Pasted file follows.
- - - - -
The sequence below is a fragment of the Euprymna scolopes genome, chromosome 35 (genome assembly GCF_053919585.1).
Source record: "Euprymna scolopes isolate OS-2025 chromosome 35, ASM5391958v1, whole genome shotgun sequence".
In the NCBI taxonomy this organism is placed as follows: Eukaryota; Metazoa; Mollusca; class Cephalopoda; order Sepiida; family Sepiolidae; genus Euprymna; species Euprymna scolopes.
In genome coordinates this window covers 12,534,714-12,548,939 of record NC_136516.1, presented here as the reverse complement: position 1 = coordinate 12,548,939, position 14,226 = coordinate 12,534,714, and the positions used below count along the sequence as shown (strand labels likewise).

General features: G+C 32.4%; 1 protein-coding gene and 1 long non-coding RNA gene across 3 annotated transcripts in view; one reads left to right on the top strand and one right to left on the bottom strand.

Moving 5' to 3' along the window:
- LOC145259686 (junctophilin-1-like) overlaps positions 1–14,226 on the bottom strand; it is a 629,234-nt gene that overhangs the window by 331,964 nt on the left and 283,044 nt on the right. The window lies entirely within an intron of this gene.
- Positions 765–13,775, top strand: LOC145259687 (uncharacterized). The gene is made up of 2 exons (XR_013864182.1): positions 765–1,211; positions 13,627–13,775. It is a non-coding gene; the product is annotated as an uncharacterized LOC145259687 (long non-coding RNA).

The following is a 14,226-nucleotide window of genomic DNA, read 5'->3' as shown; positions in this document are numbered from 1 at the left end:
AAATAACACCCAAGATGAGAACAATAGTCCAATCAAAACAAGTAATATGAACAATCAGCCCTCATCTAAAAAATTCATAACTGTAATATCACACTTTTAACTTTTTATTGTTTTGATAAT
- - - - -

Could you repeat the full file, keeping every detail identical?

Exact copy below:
The sequence below is a fragment of the Euprymna scolopes genome, chromosome 35 (genome assembly GCF_053919585.1).
Source record: "Euprymna scolopes isolate OS-2025 chromosome 35, ASM5391958v1, whole genome shotgun sequence".
In the NCBI taxonomy this organism is placed as follows: Eukaryota; Metazoa; Mollusca; class Cephalopoda; order Sepiida; family Sepiolidae; genus Euprymna; species Euprymna scolopes.
In genome coordinates this window covers 12,534,714-12,548,939 of record NC_136516.1, presented here as the reverse complement: position 1 = coordinate 12,548,939, position 14,226 = coordinate 12,534,714, and the positions used below count along the sequence as shown (strand labels likewise).

General features: G+C 32.4%; 1 protein-coding gene and 1 long non-coding RNA gene across 3 annotated transcripts in view; one reads left to right on the top strand and one right to left on the bottom strand.

Moving 5' to 3' along the window:
- LOC145259686 (junctophilin-1-like) overlaps positions 1–14,226 on the bottom strand; it is a 629,234-nt gene that overhangs the window by 331,964 nt on the left and 283,044 nt on the right. The window lies entirely within an intron of this gene.
- Positions 765–13,775, top strand: LOC145259687 (uncharacterized). The gene is made up of 2 exons (XR_013864182.1): positions 765–1,211; positions 13,627–13,775. It is a non-coding gene; the product is annotated as an uncharacterized LOC145259687 (long non-coding RNA).

The following is a 14,226-nucleotide window of genomic DNA, read 5'->3' as shown; positions in this document are numbered from 1 at the left end:
AAATAACACCCAAGATGAGAACAATAGTCCAATCAAAACAAGTAATATGAACAATCAGCCCTCATCTAAAAAATTCATAACTGTAATATCACACTTTTAACTTTTTATTGTTTTGATAAT